A couple of months ago I started listening to old compilations of Rio Funk from the late eighties and early nineties. For being a genre with such a poverty-related image, it's certainly fairly well-documented online, and it's fascinating to chart the progression of the music from essentially electro with bass elements to something quite distinct entirely.
But equally fascinating is the way the genre is much less homogeneous than I'd imagined. Up to the mid-nineties, half the tracks on Funk compilations would not be harsh songs about crime and hard partying, but instead stuff like this:
This is funk melody, perhaps most closely related to latin freestyle but diversely influenced by not least contemporary eurodance and older latin styles. It's romantic, values pop lightness and rhythmic complexity, and should fit nicely into a history of today's global landscape with genres like UK funky bringing the brighter values to the front again. And indeed, a bit of Youtube googling reveals a treasure trove of today's equivalents, a lot of which show a lot of promise and connect to what's going on elsewhere while retaining that essential freestyle feel.
So why doesn't any of it come across? None of the blogs cover it, it receives a cursory mention on a few history pages, but in general the music that comes off the funk scene and makes it to our end of the world is hard, unmelodic, and probably deals with drugs and violence. Sure it's a stereotype, a simplification of a complex scene into just one sound, but I also think there's more to it.
I think that this genre is routinely excluded off western DJ sets because it contains supposedly feminine elements. And I think it makes a good starting point for getting that gender discussion going properly.
I'm firmly in the camp that believes gender (and probably even sex) to be a social construction. If we're going to gender analyse a broad spectrum of culture this is a bit of a problem. What constitutes "male" and "female" properties varies greatly across the world, and many cultures have more than two gender categories altogether. Without intimate knowledge of a particular cultural context, it's difficult to find and criticise gender structures and inequalities, especially when they're not readily apparent in text or visual presentation.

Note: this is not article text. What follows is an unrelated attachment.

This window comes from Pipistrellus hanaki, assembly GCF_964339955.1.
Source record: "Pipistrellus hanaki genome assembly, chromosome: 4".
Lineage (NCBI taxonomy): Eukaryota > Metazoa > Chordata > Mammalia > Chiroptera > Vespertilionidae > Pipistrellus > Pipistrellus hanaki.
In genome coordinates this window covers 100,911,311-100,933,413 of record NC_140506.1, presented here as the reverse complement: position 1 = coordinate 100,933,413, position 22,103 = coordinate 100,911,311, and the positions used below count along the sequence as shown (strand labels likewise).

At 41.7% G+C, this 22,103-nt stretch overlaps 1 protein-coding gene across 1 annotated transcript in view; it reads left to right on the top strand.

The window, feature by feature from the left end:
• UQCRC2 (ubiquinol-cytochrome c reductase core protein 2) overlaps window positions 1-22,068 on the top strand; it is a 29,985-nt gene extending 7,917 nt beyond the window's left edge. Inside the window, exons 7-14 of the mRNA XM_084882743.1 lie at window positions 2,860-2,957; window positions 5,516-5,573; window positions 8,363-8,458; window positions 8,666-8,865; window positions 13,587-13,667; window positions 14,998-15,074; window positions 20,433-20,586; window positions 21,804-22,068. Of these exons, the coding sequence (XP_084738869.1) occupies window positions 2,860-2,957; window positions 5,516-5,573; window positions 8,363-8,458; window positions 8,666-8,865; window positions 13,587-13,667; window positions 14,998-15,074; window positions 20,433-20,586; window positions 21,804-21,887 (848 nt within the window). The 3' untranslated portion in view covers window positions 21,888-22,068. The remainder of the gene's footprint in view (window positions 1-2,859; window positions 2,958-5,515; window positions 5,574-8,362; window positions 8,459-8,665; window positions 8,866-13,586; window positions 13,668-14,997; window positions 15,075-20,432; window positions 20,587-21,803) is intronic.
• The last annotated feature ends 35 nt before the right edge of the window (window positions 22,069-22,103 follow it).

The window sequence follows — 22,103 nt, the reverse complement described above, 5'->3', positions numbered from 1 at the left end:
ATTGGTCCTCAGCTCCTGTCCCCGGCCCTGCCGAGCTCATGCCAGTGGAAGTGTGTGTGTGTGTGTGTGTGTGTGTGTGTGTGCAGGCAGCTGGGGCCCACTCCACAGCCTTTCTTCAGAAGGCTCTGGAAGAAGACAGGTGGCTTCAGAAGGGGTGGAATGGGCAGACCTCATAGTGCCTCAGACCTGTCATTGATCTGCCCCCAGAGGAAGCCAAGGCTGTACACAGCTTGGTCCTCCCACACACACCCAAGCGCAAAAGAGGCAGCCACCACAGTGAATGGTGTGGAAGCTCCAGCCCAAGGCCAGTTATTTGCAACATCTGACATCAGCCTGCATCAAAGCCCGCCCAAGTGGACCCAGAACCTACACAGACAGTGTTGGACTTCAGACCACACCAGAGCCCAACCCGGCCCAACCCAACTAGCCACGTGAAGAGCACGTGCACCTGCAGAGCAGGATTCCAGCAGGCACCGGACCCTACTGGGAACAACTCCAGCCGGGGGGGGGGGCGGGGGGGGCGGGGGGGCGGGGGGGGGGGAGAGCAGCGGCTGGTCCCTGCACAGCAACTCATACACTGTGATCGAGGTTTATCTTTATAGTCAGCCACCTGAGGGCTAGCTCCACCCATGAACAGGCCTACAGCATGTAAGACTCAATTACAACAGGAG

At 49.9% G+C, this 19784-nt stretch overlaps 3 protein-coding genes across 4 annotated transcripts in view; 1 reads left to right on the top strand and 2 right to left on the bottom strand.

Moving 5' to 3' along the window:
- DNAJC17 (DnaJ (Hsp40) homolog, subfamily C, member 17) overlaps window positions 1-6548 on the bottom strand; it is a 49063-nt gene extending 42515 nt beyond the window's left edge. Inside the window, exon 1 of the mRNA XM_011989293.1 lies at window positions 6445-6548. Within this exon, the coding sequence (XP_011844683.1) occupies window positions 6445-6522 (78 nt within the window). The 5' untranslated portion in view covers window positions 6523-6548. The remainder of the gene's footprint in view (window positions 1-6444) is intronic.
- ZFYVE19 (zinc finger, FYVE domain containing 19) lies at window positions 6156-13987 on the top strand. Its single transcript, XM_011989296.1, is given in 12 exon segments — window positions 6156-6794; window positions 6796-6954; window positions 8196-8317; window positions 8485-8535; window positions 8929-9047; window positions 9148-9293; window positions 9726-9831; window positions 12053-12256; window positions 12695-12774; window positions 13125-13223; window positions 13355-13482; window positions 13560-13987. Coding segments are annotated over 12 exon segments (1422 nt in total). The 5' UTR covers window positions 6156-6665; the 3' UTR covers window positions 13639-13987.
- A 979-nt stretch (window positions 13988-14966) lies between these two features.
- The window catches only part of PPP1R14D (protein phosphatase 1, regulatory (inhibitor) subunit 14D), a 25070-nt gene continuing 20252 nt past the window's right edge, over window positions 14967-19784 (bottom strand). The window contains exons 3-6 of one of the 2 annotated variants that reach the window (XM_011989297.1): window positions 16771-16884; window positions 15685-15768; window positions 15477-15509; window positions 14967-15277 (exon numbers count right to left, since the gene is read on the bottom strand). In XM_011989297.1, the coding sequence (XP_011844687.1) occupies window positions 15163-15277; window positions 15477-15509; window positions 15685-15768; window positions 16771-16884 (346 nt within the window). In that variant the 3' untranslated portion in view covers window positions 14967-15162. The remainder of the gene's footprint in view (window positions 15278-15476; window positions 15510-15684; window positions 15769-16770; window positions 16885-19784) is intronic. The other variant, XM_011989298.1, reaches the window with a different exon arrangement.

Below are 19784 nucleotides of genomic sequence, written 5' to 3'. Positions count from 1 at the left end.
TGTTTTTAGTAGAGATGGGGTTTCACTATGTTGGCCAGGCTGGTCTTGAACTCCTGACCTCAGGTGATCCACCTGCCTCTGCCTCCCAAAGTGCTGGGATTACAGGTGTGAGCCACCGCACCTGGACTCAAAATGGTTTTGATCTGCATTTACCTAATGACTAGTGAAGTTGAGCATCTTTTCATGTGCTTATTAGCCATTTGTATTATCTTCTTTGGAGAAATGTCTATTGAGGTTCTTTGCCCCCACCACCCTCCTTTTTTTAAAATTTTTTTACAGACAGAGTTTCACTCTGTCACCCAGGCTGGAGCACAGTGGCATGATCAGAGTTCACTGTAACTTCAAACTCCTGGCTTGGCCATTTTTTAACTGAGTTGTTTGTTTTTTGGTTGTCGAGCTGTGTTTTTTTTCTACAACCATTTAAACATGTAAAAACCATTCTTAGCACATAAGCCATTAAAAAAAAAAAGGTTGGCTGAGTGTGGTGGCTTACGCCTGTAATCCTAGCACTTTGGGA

Music, especially, is difficult to assess this way. Music as a language, if it can be considered a language at all, is imprecise and wholly fictional. There's nothing that obviously connects any one sound to any one mood or idea, besides cultural convention. Minor key does not equal sadness. Brass instruments do not equal militarism. Or rather, they do, but only to those with a particular background and education. Returning to the issue at hand, some things that appear to break or affirm gender norms in non-Eurocentric-elite music do nothing of the sort - since they need to be read in their own contexts. Bass rumble, to take a very concrete example, is often seen as something particularly male, but in other contexts it's considered "for the ladies"...
But that surely doesn't really matter. Because as much as we like to think otherwise, us music bloggers and global ghettotech DJs are very much touching on that other tradition - the Eurocentric elitist one - the "western" one. In which there are set ideas about what's feminine and masculine in music going back to the 18th century and beyond, and which can't readily be dismissed as outside our experience since most of us have grown up with it or had it partially imposed upon us. From a "western" cultural context, "masculine" means aggressive, large, loud, boastful, technically oriented, hard... And "feminine" means romantic, restrained, quiet, warm, organic.
My contention - and I don't think this is entirely controversial - is that music that embodies the "masculine" qualities as taken from the "western" tradition has fared a lot better in global ghettotech than that which is "feminine" by the same standards. And that this is a significant contributing reason something like prohibidao gets more releases and mixtape inclusions than funk melody. I think this might slowly be changing - genres like zouklove that are "feminine" are no longer entirely ignored - but this still seems to be the overwhelming pattern, and I think we need to take a particularly close look at it if we've got a desire to "convey" something at all and feel good about ourselves as music-filterers.
What do you guys think?